Connie Tenorio

Connie Tenorio - FSU Biomedical Sciences Student (PhD) - Digital Narratives | English | Digital Narrative | February 24, 2020

Why FSU?
When applying to graduate schools I was looking to receive the best training I could as a scientist in my field. I attended Florida State University as an undergraduate student and had the great fortune to learn about all of the exciting research available here first hand. Florida State University has a reputation as a world-class research institute and I wanted to be trained by the best. When I joined FSU, the College of Medicine and Biomedical Sciences program was brand new and already making headlines as one of the preeminent medical schools in the nation for training great physicians and attracting top scientific talent. The resources available here were new and cutting edge and the College of Medicine was and still is ranked as a top school in the nation for Hispanic student graduates. Representation is extremely important to me especially as a future scientist, a career that historically has struggled to be inclusive of underrepresented groups.

Motivation to pursue a graduate degree
To be frank I never thought about a career in science as a kid. I knew scientists existed, but I had never seen or met a scientist let alone one that looked like me, so I never entertained it as a viable career option. I ended up in STEM rather serendipitously. While I was taking classes, I discovered a passion for proteins and biochemistry and one of my professors suggested I join a lab to further explore that interest. So, on that directive, I searched for and joined a research lab. It was this decision that started my path as a scientist. Working in a lab allowed me to see concepts that had previously come off as dry in my textbooks and lectures in a new light. Science came alive before my eyes and it was totally striking. Everything just clicked and I knew that I had taken the first steps towards becoming a scientist and attending graduate school was the only logical choice.

Importance of research and work
I work on engineering and studying the evolution of proteins. Proteins are biopolymers comprised of amino acids; think of amino acids like Legos that can be put together to build structures. Proteins are remarkable molecules that perform complex chemical reactions that include converting solar light to energy in plants, they also allow humans to smell through olfactory receptors, and alert our bodies to detect intruders and fight infection as antibodies. Currently the fastest growing class of pharmaceuticals are protein based. Proteins can also be used beyond medical applications and can be used as flexible industrial biomaterials. Using proteins to solve technical challenges is also a way to introduce green and sustainable chemical manufacturing. Understanding how to work with and manipulate proteins can help us understand how to better utilize them to solve many of our modern problems.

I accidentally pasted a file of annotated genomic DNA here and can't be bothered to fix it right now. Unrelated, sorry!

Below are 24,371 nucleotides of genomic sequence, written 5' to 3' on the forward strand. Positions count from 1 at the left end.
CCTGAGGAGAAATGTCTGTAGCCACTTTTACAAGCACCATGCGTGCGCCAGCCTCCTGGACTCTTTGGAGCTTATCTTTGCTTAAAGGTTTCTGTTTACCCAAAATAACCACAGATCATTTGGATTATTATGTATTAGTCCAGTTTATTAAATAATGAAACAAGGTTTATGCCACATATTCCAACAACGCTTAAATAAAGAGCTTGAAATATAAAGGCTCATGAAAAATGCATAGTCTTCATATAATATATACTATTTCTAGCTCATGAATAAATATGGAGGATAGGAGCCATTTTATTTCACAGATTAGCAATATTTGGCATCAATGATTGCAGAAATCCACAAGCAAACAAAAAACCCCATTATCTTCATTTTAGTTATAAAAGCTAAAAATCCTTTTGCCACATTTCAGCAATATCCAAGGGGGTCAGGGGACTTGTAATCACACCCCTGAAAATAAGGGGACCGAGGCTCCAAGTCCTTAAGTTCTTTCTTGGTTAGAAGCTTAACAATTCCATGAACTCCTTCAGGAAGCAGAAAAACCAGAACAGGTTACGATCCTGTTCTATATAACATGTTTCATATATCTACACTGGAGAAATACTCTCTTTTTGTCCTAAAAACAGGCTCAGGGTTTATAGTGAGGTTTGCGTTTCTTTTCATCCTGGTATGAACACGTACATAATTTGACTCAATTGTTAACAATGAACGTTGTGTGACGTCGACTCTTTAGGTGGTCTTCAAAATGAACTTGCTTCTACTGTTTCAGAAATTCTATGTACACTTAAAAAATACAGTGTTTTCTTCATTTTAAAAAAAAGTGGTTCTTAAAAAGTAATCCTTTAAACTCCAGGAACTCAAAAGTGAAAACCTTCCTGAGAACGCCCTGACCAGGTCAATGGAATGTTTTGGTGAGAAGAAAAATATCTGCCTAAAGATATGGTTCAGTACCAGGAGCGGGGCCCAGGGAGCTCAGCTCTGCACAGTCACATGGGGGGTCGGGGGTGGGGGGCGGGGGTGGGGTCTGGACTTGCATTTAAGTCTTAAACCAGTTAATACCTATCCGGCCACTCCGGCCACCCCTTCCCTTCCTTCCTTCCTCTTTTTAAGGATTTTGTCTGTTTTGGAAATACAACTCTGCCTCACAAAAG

Advice for anyone considering graduate school
Graduate school is not a backup option. It is all or nothing in terms of effort. If you have doubts about attending graduate school, join a lab group, or participate in an internship at a university to learn and understand what the process is all about. If you do decide to go to graduate school, maintain a hobby!

Accomplishments during your graduate career
During my graduate career I received the McKnight Doctoral Fellow Award, Myra Hurt Leadership Award, Randolph Rill Junior Graduate Student Award, was selected for the 2018 St. Jude Children’s Research Hospital National Graduate Student Symposium (41 selected from over 1,500 applicants), placed first in the Art in STEM Research Student Art Gallery, and served as President of Biomedical Sciences Graduate Student Association.

Career aspirations
My career aspiration at the moment is to become a member of the scientific community that I respect so much. I have had the honor and pleasure to meet so many people across disciplines that perform research that allow us to advance humanity and understand our universe. I wear my training as a badge of honor.

Funding
I have received funding from Florida Education Fund as a McKnight Doctoral Fellow and from the National Science Foundation (NSF) as an undergraduate as part of the REU.


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